Payday Loan Alternatives

Payday loan alternatives include short term loans from a credit union, small bank loans, and getting a cash advance from a credit card.

As payday lending industry has grown in the United States, in the UK, and elsewhere since the early 1990s, the need for competing products has risen at the same time, to offer cheaper alternatives.

One of these emerging alternative sources, especially in the U.S., is credit unions, which have been providing short-term cash advance alternatives at least since 2001, with the North Carolina State Employees' Credit Union being one of the pioneers.

These credit unions have been capping the maximum interest rates on their member's payday loans, but often there are other requirements to the loan, including an associated savings program.

In similar ways, the cash advance marketplace has also seen a few nonprofit payday lenders, such as Grace Period, which operates in Pittsburgh, which loans out money similarly to payday lenders, but with much more relaxed repayment terms and with an associated saving program.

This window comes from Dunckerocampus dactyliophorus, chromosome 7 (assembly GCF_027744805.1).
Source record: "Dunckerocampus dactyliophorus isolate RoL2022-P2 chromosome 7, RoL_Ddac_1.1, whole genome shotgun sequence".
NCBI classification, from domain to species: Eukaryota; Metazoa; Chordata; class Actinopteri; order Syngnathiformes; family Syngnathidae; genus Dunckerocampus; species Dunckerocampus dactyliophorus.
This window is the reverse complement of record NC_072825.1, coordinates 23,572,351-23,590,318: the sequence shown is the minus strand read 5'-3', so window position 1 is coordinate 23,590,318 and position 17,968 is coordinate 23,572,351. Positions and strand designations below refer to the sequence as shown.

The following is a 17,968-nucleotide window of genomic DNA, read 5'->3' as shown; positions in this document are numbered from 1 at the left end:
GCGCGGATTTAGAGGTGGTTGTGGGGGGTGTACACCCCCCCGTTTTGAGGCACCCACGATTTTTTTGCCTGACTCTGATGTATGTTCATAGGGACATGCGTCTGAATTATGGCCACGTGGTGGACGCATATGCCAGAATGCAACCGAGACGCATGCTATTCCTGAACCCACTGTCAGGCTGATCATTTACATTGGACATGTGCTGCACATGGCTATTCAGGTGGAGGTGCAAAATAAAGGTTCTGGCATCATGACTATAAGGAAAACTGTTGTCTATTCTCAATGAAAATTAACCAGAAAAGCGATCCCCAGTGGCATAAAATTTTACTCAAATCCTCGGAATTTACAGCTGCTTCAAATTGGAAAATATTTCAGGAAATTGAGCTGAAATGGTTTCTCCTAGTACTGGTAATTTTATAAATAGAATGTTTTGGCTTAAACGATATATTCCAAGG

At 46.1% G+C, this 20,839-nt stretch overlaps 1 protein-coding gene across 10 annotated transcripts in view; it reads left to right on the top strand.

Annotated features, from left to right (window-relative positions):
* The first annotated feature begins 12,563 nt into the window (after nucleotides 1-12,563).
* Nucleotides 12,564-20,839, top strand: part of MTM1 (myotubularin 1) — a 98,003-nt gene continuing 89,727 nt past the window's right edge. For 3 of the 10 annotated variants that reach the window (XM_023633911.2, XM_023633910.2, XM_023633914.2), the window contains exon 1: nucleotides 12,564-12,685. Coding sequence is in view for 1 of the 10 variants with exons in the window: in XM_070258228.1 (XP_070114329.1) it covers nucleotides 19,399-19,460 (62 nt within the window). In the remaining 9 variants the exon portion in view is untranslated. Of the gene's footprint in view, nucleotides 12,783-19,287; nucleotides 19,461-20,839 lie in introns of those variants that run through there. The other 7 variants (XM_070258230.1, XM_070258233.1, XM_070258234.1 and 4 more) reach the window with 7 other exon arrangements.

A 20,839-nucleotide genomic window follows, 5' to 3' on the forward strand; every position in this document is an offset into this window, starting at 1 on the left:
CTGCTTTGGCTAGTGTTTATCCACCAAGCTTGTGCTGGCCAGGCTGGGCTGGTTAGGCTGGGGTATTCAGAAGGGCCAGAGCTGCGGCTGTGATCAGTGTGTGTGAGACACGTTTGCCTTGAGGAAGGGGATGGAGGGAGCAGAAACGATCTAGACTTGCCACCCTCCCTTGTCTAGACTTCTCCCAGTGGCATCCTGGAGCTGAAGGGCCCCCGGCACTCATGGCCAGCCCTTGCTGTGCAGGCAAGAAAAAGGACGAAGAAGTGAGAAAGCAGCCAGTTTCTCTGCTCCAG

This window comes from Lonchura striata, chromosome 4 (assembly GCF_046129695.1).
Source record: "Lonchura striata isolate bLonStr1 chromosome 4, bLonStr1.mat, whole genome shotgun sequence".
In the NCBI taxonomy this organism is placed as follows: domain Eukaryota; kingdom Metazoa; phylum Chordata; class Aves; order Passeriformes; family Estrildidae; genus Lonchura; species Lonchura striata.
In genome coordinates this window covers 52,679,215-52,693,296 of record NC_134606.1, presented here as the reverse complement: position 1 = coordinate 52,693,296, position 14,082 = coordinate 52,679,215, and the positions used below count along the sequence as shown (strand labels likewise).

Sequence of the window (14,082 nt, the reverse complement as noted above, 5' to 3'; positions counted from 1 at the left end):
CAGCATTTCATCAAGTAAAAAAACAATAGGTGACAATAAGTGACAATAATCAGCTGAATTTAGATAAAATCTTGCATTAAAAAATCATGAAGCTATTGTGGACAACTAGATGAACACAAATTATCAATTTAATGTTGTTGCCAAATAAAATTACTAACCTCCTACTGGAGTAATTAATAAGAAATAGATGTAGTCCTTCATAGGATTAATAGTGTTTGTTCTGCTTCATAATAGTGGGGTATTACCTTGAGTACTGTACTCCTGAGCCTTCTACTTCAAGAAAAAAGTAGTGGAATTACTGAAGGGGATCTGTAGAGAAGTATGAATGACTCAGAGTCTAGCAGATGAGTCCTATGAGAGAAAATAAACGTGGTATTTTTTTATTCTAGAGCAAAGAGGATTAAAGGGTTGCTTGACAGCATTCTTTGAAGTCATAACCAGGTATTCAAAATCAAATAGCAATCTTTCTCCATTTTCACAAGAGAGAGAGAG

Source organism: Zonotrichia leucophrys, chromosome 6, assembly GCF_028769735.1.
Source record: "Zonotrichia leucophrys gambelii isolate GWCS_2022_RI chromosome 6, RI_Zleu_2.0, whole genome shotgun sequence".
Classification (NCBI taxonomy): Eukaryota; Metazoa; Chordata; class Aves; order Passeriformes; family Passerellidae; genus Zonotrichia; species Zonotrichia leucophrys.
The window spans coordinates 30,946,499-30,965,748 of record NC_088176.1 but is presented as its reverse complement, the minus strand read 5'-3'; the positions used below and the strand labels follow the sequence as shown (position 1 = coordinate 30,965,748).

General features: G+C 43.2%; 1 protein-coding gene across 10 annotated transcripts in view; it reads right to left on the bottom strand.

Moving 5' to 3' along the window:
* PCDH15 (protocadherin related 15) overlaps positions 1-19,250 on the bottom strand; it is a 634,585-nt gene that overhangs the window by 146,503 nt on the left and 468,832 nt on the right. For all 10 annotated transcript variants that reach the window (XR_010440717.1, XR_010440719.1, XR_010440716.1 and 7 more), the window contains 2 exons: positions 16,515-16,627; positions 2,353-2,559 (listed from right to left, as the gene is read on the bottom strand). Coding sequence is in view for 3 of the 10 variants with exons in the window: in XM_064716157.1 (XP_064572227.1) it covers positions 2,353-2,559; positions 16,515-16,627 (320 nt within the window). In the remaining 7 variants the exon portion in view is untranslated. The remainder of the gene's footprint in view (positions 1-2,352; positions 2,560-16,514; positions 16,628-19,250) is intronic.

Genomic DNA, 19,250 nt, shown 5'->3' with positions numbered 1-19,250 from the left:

Cash Advance Alternatives - Banks & Credit Cards

Another source for alternative short-term funds has been in recent years the traditional banking industry.

The banks' interest in small-dollar amount, short-term loans was ignited by the Federal Deposit Insurance Corp (FDIC) program called "Small-Dollar Loan Pilot Program" in 2008, which was designed to provide banks a way to profitably compete with the payday lending industry.

Even though the 2-year program has ended, many banks have continued to provide products that compete with the cash advance market, including such alternatives such as overdraft protection.

For many, taking a cash advance from a credit card is the easiest way to fund short-term shortfalls in personal finances.

The only problem with this route is that the APR rates on credit card cash advances are often very high, but may be competitive to similar sums taken as payday loans.

› Payday Loan Alternatives

Cash advances should be used for short-term financial needs only, not as a long-term financial solution.

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